A reader shared his experience Monday night renting from Hertz at Dallas – Fort Worth. He’d reserved an SUV but was happy to take any car. They had none they’d rent. He’s a Presidents Circle member and was behind 15 others in that top public elite tier line waiting for a car. He reports about 20 people deep in line for Five Star elite. I feel sorry for those without status.
Worse, they actually had cars they wouldn’t give out to customers who’d reserved them. They were premium vehicles available for additional upgrade.
This readers advice, “This is like the 10th time this year at DFW. Never rent here on a Sunday or Monday night! It’s insane. And then it’ll take at least another 30 min to check out because they only have 1 gate open.” They don’t have staff either.
There was a rental car apocalypse in 2021, with travel roaring back but rental agencies having offloaded their fleets. I wrote about an hours-long wait for cars at Hertz in Denver with 67 top tier elites in line for a car, and about my own experience in New Orleans where there was only one car and a wait list of 60 people (I got the car, I’d never been so happy to have an over 40,000 mile Mitsbushi).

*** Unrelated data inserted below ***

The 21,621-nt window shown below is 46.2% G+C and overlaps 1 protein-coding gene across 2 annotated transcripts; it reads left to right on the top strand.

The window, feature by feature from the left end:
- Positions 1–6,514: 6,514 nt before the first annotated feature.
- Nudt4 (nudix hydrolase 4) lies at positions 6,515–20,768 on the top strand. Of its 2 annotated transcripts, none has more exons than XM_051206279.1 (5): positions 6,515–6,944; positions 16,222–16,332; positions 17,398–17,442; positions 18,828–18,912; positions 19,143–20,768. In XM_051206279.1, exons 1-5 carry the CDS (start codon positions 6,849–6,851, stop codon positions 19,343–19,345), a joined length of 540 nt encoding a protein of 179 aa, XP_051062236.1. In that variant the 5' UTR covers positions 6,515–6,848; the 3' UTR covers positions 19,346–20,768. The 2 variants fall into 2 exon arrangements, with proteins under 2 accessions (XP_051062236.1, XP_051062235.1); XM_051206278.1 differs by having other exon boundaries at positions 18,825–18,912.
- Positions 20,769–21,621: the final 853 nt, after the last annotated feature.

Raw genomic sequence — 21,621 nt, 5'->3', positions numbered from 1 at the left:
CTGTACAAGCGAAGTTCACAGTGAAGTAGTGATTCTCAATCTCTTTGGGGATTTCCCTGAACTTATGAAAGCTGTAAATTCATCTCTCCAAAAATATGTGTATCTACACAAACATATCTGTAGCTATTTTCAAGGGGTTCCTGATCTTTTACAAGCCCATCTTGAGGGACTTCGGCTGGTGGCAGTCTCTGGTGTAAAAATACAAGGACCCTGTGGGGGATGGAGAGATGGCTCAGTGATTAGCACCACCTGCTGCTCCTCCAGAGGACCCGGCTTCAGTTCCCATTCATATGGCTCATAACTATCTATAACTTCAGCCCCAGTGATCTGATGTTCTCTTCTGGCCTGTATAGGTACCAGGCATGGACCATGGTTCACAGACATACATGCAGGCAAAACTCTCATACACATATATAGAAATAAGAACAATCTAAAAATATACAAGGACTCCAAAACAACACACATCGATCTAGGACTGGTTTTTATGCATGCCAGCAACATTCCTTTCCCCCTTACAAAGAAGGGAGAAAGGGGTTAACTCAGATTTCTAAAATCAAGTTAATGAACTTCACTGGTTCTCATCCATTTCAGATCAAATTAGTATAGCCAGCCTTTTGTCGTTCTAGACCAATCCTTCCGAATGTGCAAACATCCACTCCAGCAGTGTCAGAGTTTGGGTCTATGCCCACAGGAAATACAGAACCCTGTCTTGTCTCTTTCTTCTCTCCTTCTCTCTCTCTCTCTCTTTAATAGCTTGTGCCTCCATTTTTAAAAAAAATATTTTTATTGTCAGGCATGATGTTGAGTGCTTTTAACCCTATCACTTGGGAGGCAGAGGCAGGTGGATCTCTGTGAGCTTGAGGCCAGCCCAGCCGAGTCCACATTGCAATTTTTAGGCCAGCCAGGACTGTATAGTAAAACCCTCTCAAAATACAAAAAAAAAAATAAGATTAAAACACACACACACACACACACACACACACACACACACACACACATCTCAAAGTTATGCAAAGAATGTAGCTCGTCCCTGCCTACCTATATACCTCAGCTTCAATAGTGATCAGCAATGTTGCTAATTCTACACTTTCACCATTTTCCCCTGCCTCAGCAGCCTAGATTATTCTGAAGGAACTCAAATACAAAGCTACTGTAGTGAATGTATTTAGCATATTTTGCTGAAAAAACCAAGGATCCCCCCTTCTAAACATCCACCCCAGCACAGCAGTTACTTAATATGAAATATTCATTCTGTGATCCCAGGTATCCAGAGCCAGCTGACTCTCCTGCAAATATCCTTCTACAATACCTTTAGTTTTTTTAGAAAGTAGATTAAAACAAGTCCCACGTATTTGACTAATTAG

The lack of vehicles wasn’t an excuse because rental companies took the reservations even though they didn’t have cars. Hertz was especially egregious with this. Not only were they filing police reports on customers and billing people who didn’t even rent their cars they didn’t have cars to rent to the people they’d promised them to!
Car rental companies don’t get called to account nearly as much as airlines and hotels. They’re usually something of an afterthought, and they almost universally offer a poor experience (relatively speaking National is ok). Car rental companies charge more scammy fees than anyone else yet they mostly get a pass.
But it’s the unwillingness to honor reservations that is most appalling. Seinfeld skewered this all the way back in season 3 episode 11 (1991) and over 30 years later it’s still the same problem.
Hertz once told me point blank that they do not promise to honor reservations.
Rental car companies overbook. Most reservations aren’t prepaid and are cancellable. And sometimes more people show up than expected. That’s not what’s going on here.
Hertz seems to consistently be taking more reservations for cars than they can support, knowing how many people will show up. They don’t communicate with customers when they see this happening. They could warn customers away and suggest they rebook elsewhere! They don’t staff appropriately to handle the volume of bookings they take, either.
There’s simply not enough innovation in the car rental space. Companies abuse customers with impunity. And unlike airlines, which have cash obligations to customers when they fail to honor reservations, and hotels which generally pay to put guests up at another property when they overbook, most of the time car rental companies give you nothing. So there’s no reason other than reputation not to just keep taking reservations when they have no cars. And they already have such poor reputations…